Leaping from the edge of space in a 5-minute sound barrier-breaking free fall, Austrian daredevil Felix Baumgartner is to join the club of men that lived their life in a constant pursuit of limit that led them to set some of the most incredible world records.
Baumgartner, 43, will plummet from a special balloon-hoisted capsule 23 miles (120,000 ft) in the air, wearing a pressurised suit, speed up to 690mph before to open his parachute and land in the New Mexico desert.
If successful, the Austrian will set the world records for the highest and fastest skydive.
Baumgartner is not the first man that tries to challenge the skies and the human body's flying limits. According to ancient Greek mythology, the forefather of flying men was Icarus, the son of a fine craftsman detained in the Labyrinth for King Minos of Crete. To gain his freedom, Icarus wore a pair of wax wing his father built and flew away from the Mediterranean Island.
Unfortunately Icarus didn't pay attention to his father teachings and flew too close to the sun, so that his wings melted and he eventually died, crashing down to heart.
Icarus legend was of declared inspiration to one of the most famous flying-men of all times, Patrick de Gayardon, whose fortune was tearfully similar to that of his ancient precursor.
Born in Paris, France, de Gayardon developed the flying wingsuit used by skysurfers to soar across the blue and prolong the duration of their free fall. In the 90s' the Frenchman recorded an impressive number of stunts. He famously set the record for the highest skydive without oxygen breathing system, skysurfed over the North Pole and managed to leap from a plane just to fly back on board with his wings prototype.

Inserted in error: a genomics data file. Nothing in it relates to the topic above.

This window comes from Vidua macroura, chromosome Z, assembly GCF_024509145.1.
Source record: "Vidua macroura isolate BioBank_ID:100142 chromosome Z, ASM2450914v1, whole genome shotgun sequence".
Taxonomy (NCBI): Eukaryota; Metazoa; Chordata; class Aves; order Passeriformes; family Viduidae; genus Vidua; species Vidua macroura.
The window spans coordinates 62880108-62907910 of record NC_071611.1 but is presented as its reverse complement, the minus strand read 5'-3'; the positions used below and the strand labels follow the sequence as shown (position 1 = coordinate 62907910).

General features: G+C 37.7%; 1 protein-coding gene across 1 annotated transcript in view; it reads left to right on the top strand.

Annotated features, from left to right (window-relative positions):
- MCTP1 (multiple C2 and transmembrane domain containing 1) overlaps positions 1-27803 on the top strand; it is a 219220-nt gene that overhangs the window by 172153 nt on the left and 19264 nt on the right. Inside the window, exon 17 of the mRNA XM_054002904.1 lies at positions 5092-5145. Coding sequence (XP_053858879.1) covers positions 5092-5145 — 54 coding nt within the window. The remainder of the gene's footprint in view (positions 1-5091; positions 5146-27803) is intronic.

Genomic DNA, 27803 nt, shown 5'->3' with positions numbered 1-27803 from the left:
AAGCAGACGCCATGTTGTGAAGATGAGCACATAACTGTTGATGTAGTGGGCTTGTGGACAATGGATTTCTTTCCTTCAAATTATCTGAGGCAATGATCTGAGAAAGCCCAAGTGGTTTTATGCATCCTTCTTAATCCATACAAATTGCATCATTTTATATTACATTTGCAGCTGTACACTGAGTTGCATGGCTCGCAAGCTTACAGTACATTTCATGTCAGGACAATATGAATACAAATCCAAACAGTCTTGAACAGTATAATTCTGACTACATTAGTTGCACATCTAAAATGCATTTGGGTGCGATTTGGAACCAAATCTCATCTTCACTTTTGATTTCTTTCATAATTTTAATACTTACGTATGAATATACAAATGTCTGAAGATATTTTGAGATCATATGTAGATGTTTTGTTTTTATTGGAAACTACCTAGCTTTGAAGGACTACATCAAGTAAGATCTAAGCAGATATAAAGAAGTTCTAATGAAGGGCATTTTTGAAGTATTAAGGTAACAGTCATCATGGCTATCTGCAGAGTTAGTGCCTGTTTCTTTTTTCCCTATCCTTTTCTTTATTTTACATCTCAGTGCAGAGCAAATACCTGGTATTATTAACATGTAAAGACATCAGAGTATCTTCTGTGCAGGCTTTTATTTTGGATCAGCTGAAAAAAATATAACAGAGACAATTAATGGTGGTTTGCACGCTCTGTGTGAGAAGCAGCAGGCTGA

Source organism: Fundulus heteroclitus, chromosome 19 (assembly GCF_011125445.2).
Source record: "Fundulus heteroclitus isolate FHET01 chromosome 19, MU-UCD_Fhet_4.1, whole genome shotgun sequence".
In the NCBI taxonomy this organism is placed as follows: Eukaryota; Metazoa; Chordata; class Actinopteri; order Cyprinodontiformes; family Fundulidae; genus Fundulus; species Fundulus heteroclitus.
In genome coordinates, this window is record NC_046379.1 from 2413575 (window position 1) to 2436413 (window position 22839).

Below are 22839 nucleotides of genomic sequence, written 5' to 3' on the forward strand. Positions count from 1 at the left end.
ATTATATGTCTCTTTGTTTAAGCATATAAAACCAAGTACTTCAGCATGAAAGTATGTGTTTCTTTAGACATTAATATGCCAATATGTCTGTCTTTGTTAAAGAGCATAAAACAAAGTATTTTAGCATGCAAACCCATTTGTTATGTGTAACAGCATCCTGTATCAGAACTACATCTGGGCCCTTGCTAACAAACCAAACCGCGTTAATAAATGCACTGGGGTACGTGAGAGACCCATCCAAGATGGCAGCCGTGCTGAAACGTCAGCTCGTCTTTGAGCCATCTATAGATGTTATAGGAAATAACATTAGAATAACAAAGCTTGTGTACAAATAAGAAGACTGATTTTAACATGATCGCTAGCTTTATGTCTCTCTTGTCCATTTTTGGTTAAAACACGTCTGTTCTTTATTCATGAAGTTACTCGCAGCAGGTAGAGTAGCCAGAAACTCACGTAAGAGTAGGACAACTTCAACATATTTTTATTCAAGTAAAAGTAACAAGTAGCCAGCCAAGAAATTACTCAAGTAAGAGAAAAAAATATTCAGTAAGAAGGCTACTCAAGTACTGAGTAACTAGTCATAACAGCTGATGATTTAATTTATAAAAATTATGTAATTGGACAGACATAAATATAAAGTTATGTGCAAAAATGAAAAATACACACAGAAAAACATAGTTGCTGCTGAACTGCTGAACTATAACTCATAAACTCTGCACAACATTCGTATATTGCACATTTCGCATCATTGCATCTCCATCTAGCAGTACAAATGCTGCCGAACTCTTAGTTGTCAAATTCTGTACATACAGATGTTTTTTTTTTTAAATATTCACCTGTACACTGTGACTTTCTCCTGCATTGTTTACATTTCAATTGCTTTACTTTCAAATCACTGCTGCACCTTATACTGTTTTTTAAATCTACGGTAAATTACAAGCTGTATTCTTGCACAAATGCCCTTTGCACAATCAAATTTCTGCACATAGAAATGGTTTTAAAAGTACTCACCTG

His dream of flying and not just diving cost de Gayardon his life. In 1998 before a test launch over the Hawaii he modified his wing suit to better its flying performance but to do so he also had to adjust its parachute. The latter change proved to be fatal.
At the end of a breath-taking dive over the Pacific Archipelago, Patrick opened his main parachute but this got entangled with his body harness and then to the emergency chute. De Gayardon fell down in a twine of ropes just as a bird in a net.
Englishman Gary Connery decided to eliminate the problem eliminating the parachute.
Earlier this year Connely, 42-year-old, used a wingsuit developed from de Gayardon's prototype to make a 2,400 feet descent, and land without opening a parachute.
He leaped form a helicopter over Oxfordshire, opened wide his arms and smoothly soared down to land.
"It was bliss, I feel elate," he said after he walked his way out of the pile of 18,600 cardboard boxes he rolled on to muffle the rught landing.
Japanese-American Dan Osman spent his life trying to climb up to the sky, not falling from it, although he also enjoyed the latter practice.
A world famous extreme sports practitioner, Osman once free climbed the 400 feet Bear's Reach route on the vertical Lover's Leap rock in California almost running. He set a record time of four minute and 25 seconds and the video of him rushing to the top with his long black horsetail hair shacking frantically behind his back, soon became a YouTube hit.
Osman was also one of the founders of rope jumping. A practice that consists in jumping several hundred feet from a cliff, for then being pulled up and rescued by a safety rope. As de Gayardon, Osman died in 1998. He was betrayed by a safety rope that broke, as he jumped from the Leaning Tower rock formation in Yosemite National Park. He was 35 years old.
South African engineer Nuno Gomes chose the abyss as scenario for his challenge to the nature. In 2003 he descended the Red Sea off Egypt coast reaching a record depth of of 1,044 feet (318.25 m).
The plunge lasted 14 minutes but it took him other 12 hours to complete the decompression and re-emerge from the waters.
Differently from the others, Nikolas "Nik" Wallenda seeks the thrill and set his record simply walking. In June Wallenda, 33, made history as he walcked the 550 meters that separate Canada and the US in 25 minutes. He did so balanced on a tightrope hanged 220 feet over the Niagara Falls.
To his disappointment Wallenda had to wear a safety harness for the walk is order to be given the go-ahead for his deed.
Today it is Felix Baumgartner's turn to face human limits and possibly defeat them, at the speed of sound.
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